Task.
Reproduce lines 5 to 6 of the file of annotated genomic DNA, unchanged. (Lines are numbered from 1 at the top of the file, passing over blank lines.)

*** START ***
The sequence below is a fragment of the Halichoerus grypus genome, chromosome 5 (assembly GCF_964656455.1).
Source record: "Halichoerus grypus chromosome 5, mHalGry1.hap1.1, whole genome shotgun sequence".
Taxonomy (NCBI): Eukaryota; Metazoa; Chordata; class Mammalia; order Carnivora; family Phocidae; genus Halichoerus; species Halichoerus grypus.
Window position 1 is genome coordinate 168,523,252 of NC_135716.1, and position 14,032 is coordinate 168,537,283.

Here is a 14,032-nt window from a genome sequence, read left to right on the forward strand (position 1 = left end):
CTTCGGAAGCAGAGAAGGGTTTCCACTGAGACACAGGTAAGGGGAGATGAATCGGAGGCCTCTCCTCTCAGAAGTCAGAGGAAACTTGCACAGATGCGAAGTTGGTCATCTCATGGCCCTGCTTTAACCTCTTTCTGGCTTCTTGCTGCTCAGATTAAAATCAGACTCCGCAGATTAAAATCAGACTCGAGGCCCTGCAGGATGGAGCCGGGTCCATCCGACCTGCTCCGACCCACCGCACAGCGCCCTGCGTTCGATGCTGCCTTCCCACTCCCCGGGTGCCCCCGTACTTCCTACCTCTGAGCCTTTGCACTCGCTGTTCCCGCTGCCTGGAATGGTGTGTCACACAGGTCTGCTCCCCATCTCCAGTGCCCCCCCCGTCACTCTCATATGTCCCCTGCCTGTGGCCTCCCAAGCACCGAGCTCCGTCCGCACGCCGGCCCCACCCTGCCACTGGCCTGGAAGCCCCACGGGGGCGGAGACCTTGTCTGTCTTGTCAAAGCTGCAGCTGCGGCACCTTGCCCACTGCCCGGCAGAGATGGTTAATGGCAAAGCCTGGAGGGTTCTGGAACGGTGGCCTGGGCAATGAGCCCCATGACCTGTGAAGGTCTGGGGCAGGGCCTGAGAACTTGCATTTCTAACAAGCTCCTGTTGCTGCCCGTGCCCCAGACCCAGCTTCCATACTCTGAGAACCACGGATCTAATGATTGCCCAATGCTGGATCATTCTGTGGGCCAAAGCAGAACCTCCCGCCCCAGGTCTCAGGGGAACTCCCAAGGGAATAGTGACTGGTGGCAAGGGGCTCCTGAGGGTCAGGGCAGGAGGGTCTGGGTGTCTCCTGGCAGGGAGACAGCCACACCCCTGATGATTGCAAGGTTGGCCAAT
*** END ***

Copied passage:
Here is a 14,032-nt window from a genome sequence, read left to right on the forward strand (position 1 = left end):
CTTCGGAAGCAGAGAAGGGTTTCCACTGAGACACAGGTAAGGGGAGATGAATCGGAGGCCTCTCCTCTCAGAAGTCAGAGGAAACTTGCACAGATGCGAAGTTGGTCATCTCATGGCCCTGCTTTAACCTCTTTCTGGCTTCTTGCTGCTCAGATTAAAATCAGACTCCGCAGATTAAAATCAGACTCGAGGCCCTGCAGGATGGAGCCGGGTCCATCCGACCTGCTCCGACCCACCGCACAGCGCCCTGCGTTCGATGCTGCCTTCCCACTCCCCGGGTGCCCCCGTACTTCCTACCTCTGAGCCTTTGCACTCGCTGTTCCCGCTGCCTGGAATGGTGTGTCACACAGGTCTGCTCCCCATCTCCAGTGCCCCCCCCGTCACTCTCATATGTCCCCTGCCTGTGGCCTCCCAAGCACCGAGCTCCGTCCGCACGCCGGCCCCACCCTGCCACTGGCCTGGAAGCCCCACGGGGGCGGAGACCTTGTCTGTCTTGTCAAAGCTGCAGCTGCGGCACCTTGCCCACTGCCCGGCAGAGATGGTTAATGGCAAAGCCTGGAGGGTTCTGGAACGGTGGCCTGGGCAATGAGCCCCATGACCTGTGAAGGTCTGGGGCAGGGCCTGAGAACTTGCATTTCTAACAAGCTCCTGTTGCTGCCCGTGCCCCAGACCCAGCTTCCATACTCTGAGAACCACGGATCTAATGATTGCCCAATGCTGGATCATTCTGTGGGCCAAAGCAGAACCTCCCGCCCCAGGTCTCAGGGGAACTCCCAAGGGAATAGTGACTGGTGGCAAGGGGCTCCTGAGGGTCAGGGCAGGAGGGTCTGGGTGTCTCCTGGCAGGGAGACAGCCACACCCCTGATGATTGCAAGGTTGGCCAAT